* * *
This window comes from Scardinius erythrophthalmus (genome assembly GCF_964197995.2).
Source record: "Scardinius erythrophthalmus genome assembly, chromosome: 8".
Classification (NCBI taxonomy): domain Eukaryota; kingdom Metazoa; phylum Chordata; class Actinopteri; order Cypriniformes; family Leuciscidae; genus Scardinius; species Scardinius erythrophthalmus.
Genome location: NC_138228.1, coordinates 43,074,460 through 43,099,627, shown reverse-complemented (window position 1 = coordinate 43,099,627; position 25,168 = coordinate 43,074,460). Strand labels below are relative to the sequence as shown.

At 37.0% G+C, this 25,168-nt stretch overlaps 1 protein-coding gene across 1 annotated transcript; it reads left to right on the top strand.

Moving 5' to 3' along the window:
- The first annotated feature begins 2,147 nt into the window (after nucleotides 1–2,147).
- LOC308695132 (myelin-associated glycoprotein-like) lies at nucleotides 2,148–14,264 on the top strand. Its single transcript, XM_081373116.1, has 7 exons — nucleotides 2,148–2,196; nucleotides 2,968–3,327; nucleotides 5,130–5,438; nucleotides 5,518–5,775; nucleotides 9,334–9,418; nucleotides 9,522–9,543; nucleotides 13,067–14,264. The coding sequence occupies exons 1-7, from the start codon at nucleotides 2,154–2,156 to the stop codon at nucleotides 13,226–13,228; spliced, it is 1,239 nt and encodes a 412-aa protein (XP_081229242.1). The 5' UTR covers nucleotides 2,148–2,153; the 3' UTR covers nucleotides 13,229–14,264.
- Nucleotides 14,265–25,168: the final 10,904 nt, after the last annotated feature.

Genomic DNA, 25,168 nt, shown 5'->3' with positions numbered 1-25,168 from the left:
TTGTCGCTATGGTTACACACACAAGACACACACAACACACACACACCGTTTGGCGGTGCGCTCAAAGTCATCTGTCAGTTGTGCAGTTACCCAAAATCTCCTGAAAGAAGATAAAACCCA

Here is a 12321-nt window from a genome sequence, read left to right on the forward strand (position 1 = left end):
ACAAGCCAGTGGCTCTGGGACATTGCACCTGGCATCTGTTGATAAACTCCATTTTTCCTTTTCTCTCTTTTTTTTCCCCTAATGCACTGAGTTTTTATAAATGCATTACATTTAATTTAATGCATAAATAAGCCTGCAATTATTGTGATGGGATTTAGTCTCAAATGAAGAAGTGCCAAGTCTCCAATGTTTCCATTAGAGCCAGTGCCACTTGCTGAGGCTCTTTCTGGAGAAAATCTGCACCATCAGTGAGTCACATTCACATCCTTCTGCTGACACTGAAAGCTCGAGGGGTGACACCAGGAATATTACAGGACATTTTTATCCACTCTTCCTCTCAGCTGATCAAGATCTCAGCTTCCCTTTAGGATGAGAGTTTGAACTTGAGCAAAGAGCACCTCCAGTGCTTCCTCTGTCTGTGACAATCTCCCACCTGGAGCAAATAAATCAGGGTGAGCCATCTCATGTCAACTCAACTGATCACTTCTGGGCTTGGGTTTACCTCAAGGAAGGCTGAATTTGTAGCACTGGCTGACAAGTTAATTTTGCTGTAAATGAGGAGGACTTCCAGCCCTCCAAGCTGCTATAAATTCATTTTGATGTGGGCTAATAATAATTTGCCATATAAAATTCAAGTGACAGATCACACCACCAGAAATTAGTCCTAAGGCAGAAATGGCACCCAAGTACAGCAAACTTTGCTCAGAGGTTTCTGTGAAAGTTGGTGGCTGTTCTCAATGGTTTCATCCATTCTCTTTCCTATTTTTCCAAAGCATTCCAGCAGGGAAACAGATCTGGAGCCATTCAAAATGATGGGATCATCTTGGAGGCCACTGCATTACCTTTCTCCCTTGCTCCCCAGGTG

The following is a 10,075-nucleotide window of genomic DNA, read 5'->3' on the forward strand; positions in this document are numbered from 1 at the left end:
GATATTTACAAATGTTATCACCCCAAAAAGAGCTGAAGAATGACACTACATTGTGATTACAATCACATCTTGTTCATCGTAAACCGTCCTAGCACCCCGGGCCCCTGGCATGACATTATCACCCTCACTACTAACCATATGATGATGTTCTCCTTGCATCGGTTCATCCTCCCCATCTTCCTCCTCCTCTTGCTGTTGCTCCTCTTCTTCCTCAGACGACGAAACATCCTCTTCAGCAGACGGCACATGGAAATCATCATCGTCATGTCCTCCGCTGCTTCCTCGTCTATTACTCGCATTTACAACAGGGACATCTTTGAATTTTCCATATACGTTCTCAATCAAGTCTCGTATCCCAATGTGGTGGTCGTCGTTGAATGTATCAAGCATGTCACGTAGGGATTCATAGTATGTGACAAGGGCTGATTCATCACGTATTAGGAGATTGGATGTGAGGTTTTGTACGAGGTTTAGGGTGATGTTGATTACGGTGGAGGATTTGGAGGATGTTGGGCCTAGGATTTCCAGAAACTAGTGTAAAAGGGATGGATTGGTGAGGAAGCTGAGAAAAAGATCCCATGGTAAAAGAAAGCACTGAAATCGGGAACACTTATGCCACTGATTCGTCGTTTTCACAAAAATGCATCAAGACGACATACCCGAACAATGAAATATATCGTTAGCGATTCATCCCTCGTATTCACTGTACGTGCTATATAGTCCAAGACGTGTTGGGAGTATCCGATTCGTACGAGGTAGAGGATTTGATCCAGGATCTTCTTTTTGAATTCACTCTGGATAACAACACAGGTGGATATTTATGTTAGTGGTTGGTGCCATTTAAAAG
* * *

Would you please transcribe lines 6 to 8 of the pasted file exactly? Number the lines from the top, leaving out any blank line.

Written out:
Moving 5' to 3' along the window:
- The first annotated feature begins 2,147 nt into the window (after nucleotides 1–2,147).
- LOC308695132 (myelin-associated glycoprotein-like) lies at nucleotides 2,148–14,264 on the top strand. Its single transcript, XM_081373116.1, has 7 exons — nucleotides 2,148–2,196; nucleotides 2,968–3,327; nucleotides 5,130–5,438; nucleotides 5,518–5,775; nucleotides 9,334–9,418; nucleotides 9,522–9,543; nucleotides 13,067–14,264. The coding sequence occupies exons 1-7, from the start codon at nucleotides 2,154–2,156 to the stop codon at nucleotides 13,226–13,228; spliced, it is 1,239 nt and encodes a 412-aa protein (XP_081229242.1). The 5' UTR covers nucleotides 2,148–2,153; the 3' UTR covers nucleotides 13,229–14,264.